Professional Jeweler Archive: Small Shop Meets Big Corporation

August 2001

Professional Bench/Five Steps to Profit


Small Shop Meets Big Corporation

And that spells success for two organizations


Welcome to Five Steps to Profit, a new monthly series by Mark B. Mann, director of trade programs for Jewelers of America. Each installment features a JA Certified Master Bench Jeweler who owns or is employed by a successful store or trade shop. These leading bench jewelers share with you their tips and techniques for ways to create and maintain a profitable shop and service department.

To highlight key operational decisions and practices – the ones that most influence overall shop profitability – each installment of this series will revolve around the following Five Ps:

  • Pricing.
  • Process.
  • Promotion.
  • Productivity.
  • Professionalism.

William Holman received a bachelor of fine arts degree in metalsmithing at New Mexico State University then went on to earn a master of fine arts degree in sculpture. While in college, he helped to teach a beginning jewelry class, sparking an enduring interest in the world of jewelrymaking and repair.

Today, Holman has a lease arrangement for his shop with a major jewelry store chain that has a location in a major shopping mall in Dallas, TX. His shop provides manufacturing services primarily to this store, but also to others inside and outside of the chain. The arrangement is so successful the regional manager for the chain persuaded him to establish another shop in the company’s new store in a different mall. Holman attributes the success of his operation to quality design, manufacturing, training and communication skills. Also a factor is the autonomy he is offered and the cooperation he receives from the chain’s employees and management system. Here is how he uses the Five P’s to make a difference:

Pricing

Holman wrote a price book that began with an analysis of his labor, materials and overhead costs for the majority of jobs taken in. He then applied a margin for profit, conferred with his customers and published the pricing book. The books are professionally printed and laminated, and each of his retail store customers has a copy.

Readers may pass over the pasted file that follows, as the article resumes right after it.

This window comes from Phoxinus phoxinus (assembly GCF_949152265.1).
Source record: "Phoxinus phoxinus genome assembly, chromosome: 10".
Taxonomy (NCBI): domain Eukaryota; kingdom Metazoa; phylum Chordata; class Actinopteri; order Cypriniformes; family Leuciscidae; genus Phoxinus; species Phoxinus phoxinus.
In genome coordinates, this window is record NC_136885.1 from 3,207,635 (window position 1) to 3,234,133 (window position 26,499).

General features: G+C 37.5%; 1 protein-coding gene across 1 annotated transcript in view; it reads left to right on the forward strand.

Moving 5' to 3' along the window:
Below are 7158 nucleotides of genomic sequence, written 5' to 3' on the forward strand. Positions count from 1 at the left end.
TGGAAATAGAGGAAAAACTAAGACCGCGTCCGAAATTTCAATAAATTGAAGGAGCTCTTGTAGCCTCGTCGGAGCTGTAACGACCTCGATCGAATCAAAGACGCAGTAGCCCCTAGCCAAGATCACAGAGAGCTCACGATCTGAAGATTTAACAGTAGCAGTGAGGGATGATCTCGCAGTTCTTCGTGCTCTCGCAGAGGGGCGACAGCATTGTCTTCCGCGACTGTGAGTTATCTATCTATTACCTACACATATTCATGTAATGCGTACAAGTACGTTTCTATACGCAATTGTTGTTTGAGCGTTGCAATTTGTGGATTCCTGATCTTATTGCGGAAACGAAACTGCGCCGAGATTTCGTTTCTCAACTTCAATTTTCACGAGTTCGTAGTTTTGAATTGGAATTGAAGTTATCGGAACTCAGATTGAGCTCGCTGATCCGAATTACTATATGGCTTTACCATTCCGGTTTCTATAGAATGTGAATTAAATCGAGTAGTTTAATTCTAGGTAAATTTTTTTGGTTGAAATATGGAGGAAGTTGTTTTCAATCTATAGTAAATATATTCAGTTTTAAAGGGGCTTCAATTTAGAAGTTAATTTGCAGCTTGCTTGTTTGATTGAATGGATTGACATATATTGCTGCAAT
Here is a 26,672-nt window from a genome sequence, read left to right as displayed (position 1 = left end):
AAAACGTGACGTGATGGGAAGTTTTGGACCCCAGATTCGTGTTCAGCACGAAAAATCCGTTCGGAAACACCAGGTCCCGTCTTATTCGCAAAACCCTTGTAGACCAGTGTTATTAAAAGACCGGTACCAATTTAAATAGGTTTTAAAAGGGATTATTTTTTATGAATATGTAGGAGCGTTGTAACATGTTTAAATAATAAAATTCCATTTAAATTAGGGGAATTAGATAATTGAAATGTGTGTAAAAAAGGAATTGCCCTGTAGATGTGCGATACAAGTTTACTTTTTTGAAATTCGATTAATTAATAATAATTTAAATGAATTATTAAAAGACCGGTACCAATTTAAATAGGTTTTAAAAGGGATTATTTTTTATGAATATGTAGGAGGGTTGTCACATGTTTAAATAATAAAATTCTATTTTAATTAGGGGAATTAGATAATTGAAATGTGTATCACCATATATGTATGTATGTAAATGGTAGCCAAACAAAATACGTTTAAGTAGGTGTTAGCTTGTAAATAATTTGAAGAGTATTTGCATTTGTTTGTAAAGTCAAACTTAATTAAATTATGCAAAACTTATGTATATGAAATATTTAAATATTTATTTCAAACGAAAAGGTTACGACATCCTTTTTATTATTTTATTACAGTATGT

Holman encourages the sales professionals to use the book as a guideline for every repair taken in. If the job is straightforward, the staff quotes the stipulated price. If more than routine workmanship is required, they add additional fees to cover the extra time required for a first-class job.

Process

Because he works on-site, Holman can offer the staff of the store where his shop is located valuable technical manufacturing details and conduct sales training on repairs and custom orders. Here are the key components of his process:

  • Holman prepared a worksheet for the take-in of custom orders. This helps ensure all pertinent information is included and minimizes returns.
  • All worksheets are updated through the manufacturing process and kept in a binder so anyone on staff can answer questions about the article.
  • Holman often works directly with the store’s customers – always with a sales professional from the store at his side.
  • Holman or one of his manufacturing team members remains accessible to the sales staff for questions throughout the day. They also provide detailed answers from which the store’s sales professionals can learn.
  • Holman spends about 50% of his work day at the bench; the balance is allocated to training, facilitating sales, following the manufacturing of pieces and other aspects of partnership development with his customers.

The result: Constantly full job boxes.

Promotion